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March/April 2011 | by Mary Simon

Elisapie Isaac likes to say that the Arctic is not the top of the world, it is the centre. That is certainly how it felt on February 1, under the cathedral ceiling of the National Gallery of Canada’s Great Hall. An impending blast of wind and snow held off just long enough for more than 400 guests to come together for an annual celebration of Inuit culture we have dubbed A Taste of the Arctic.

With nearly twice as many people in attendance as last year, including a showstopping line-up of Cabinet Ministers, Senators, Members of Parliament, former Governor General Michaelle Jean — even an astronaut — we shone a spotlight on Inuit achievement, on what we can accomplish with the support of those around us. And, of course, Inuit culture is about sharing, so it was fitting that the evening presented us with an opportunity to share all that we have to offer.

We have talent in abundance. Take Isaac, for instance, a chanteuse extraordinaire from Salluit, Quebec. The crowd was mesmerized by her look, her charm and her sweet, sweet sound. Journalists reviewing her most recent album say that she brings a poetic approach to Inuktitut, but she is no less comfortable singing the familiar refrain of an ABBA tune, as she did during her second encore of the evening.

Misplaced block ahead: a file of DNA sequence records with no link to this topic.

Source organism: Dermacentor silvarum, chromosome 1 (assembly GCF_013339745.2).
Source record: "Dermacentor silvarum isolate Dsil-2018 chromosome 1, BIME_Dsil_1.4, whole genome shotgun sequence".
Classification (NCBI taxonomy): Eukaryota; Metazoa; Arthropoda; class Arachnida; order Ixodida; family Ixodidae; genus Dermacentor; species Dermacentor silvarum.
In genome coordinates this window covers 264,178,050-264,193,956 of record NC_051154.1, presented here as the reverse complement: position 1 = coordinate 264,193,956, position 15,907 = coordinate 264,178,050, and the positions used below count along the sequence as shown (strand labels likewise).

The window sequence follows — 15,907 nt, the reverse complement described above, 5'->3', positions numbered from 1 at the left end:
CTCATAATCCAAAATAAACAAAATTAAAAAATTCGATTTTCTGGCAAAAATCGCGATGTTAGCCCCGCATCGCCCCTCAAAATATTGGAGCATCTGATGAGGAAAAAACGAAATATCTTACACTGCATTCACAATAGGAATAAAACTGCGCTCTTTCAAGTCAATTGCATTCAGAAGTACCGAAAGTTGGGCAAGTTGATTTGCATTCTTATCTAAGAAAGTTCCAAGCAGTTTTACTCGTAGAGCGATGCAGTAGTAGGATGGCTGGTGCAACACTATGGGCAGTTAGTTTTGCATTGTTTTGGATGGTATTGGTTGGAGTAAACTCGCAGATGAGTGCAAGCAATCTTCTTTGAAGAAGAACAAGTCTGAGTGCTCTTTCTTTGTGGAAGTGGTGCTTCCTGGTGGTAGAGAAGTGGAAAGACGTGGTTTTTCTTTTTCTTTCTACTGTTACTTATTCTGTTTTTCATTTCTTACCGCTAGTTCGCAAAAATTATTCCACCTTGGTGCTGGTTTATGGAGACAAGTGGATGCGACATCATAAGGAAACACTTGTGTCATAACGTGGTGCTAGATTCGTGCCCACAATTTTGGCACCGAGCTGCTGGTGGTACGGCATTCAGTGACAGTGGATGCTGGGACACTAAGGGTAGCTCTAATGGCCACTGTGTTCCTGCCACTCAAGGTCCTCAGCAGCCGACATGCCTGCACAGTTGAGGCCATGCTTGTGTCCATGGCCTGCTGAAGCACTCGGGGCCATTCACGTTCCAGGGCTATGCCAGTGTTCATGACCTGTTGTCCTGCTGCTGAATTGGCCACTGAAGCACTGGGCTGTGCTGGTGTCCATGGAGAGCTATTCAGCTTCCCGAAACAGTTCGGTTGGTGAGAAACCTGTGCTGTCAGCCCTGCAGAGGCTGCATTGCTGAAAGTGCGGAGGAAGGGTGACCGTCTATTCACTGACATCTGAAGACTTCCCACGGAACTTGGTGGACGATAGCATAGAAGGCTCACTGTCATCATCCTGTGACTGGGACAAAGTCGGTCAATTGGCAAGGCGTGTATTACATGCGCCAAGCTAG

As Maclean’s reported, Laureen Harper, who joined us for a second year, was so impressed with Isaac that she vowed to lobby Heritage Minister James Moore to have Isaac perform for Canada Day on Parliament Hill. I am confident that she will deliver. And that Isaac, as usual, will capture hearts.

We have resources to spare. Muskox is both milder and leaner than beef, and when prepared as a roasted strip loin with a shrimp and candied char salsa, it is truly out of this world. Parliamentarians revelled in the opportunity to sample a tasty ragout of seal with blueberry frangelico.

Indeed, we served a range of foods, from char tartar to smoked goose breast to mini aqpiit dark chocolate ganache tarts, that would be at home on the menu of any fine restaurant in the country. I challenge restaurateurs to expand their menus and their horizons and discover the bounty of Inuit Nunangat.

Finally, in the spirit of reconciliation, we were able to offer a little bit of ourselves in the hope that our guests may better understand us and we may better understand them. That, after all, is what events such as these are all about. And as part of that exchange, we are able to raise some much-needed funds for a range of activities, from youth initiatives to language development projects and beyond.

Although it may seem counterintuitive to celebrate the delights of the North in a Southern city, Ottawa, Canada’s national capital is ideally suited to play host. If you are able to find a quiet moment to reflect, to cast your gaze on a room full of people with smiles on their faces, then, as Isaac says, our place in the world shifts just ever so slightly and all seems right in the world.